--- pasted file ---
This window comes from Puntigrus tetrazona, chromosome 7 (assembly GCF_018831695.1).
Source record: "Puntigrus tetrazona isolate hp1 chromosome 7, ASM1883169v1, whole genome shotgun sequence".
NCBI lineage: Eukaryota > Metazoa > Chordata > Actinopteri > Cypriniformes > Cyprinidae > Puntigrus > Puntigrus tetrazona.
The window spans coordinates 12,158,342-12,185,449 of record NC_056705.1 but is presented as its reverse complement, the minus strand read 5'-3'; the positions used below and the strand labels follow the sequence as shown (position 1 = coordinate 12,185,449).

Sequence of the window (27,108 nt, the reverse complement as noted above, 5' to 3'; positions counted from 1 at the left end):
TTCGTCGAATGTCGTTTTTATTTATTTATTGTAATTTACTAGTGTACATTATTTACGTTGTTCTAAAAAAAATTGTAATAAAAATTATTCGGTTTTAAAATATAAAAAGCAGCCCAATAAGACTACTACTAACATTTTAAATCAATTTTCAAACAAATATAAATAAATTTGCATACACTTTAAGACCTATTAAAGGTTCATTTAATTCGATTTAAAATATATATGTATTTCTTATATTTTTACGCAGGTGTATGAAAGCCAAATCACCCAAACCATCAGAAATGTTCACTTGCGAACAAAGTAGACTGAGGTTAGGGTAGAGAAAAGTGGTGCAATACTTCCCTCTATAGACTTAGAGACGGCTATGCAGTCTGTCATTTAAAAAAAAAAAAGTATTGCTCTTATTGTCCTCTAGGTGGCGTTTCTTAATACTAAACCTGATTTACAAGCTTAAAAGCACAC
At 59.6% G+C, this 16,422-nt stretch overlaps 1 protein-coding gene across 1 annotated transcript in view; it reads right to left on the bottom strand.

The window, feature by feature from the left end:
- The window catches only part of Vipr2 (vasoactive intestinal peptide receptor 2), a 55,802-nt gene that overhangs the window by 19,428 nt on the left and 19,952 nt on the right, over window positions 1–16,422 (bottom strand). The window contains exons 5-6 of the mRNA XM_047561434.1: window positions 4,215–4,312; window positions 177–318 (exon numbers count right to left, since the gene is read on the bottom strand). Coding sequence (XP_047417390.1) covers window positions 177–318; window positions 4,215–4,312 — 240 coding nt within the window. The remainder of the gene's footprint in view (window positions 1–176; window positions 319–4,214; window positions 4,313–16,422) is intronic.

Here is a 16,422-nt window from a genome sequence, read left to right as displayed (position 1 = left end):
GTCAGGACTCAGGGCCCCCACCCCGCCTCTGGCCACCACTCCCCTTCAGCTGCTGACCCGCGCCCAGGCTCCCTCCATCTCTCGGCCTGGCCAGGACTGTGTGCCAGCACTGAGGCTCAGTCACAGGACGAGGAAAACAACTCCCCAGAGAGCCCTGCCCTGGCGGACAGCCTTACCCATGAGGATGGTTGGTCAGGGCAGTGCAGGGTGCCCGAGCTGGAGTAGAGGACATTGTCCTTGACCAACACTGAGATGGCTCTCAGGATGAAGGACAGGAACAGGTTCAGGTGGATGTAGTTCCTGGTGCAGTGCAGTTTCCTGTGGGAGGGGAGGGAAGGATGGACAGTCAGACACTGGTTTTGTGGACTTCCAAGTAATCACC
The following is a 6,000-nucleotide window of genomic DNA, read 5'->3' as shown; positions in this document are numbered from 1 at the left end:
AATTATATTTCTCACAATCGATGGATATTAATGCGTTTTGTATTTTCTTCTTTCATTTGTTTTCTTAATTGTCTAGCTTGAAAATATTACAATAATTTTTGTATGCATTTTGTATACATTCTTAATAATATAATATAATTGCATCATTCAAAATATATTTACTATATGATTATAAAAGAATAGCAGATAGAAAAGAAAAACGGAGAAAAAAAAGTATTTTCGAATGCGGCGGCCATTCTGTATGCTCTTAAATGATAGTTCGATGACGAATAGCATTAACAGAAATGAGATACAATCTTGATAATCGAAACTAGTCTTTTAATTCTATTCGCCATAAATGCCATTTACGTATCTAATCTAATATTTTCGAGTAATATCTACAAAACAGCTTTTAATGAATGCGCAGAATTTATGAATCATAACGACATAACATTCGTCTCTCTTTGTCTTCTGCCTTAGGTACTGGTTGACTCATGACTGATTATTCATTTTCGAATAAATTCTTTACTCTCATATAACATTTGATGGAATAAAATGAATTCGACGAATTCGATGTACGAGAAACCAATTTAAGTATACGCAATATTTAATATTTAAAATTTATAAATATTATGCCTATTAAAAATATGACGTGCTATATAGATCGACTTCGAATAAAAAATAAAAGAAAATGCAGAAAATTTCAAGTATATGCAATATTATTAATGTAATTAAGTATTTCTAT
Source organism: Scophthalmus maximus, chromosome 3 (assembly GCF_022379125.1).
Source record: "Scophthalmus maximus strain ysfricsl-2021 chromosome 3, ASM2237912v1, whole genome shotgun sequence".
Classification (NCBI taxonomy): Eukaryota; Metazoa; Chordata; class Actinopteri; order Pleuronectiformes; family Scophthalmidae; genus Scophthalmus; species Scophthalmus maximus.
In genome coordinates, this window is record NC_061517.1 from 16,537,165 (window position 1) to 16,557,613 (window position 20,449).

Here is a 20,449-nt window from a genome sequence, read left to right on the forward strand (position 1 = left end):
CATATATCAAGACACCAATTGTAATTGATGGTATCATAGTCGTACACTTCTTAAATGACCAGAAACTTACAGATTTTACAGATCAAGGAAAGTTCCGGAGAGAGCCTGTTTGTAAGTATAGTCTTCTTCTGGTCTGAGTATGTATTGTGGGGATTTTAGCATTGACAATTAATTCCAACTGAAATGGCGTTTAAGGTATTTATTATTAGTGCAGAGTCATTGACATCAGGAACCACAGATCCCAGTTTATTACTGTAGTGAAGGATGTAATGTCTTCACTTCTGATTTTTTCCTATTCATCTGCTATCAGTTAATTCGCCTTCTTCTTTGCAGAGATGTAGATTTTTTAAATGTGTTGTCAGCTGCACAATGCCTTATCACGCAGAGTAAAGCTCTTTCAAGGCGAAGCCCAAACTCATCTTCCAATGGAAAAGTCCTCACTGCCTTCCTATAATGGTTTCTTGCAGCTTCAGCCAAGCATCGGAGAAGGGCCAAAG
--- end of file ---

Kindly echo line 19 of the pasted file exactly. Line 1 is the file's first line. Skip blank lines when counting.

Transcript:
CATATATCAAGACACCAATTGTAATTGATGGTATCATAGTCGTACACTTCTTAAATGACCAGAAACTTACAGATTTTACAGATCAAGGAAAGTTCCGGAGAGAGCCTGTTTGTAAGTATAGTCTTCTTCTGGTCTGAGTATGTATTGTGGGGATTTTAGCATTGACAATTAATTCCAACTGAAATGGCGTTTAAGGTATTTATTATTAGTGCAGAGTCATTGACATCAGGAACCACAGATCCCAGTTTATTACTGTAGTGAAGGATGTAATGTCTTCACTTCTGATTTTTTCCTATTCATCTGCTATCAGTTAATTCGCCTTCTTCTTTGCAGAGATGTAGATTTTTTAAATGTGTTGTCAGCTGCACAATGCCTTATCACGCAGAGTAAAGCTCTTTCAAGGCGAAGCCCAAACTCATCTTCCAATGGAAAAGTCCTCACTGCCTTCCTATAATGGTTTCTTGCAGCTTCAGCCAAGCATCGGAGAAGGGCCAAAG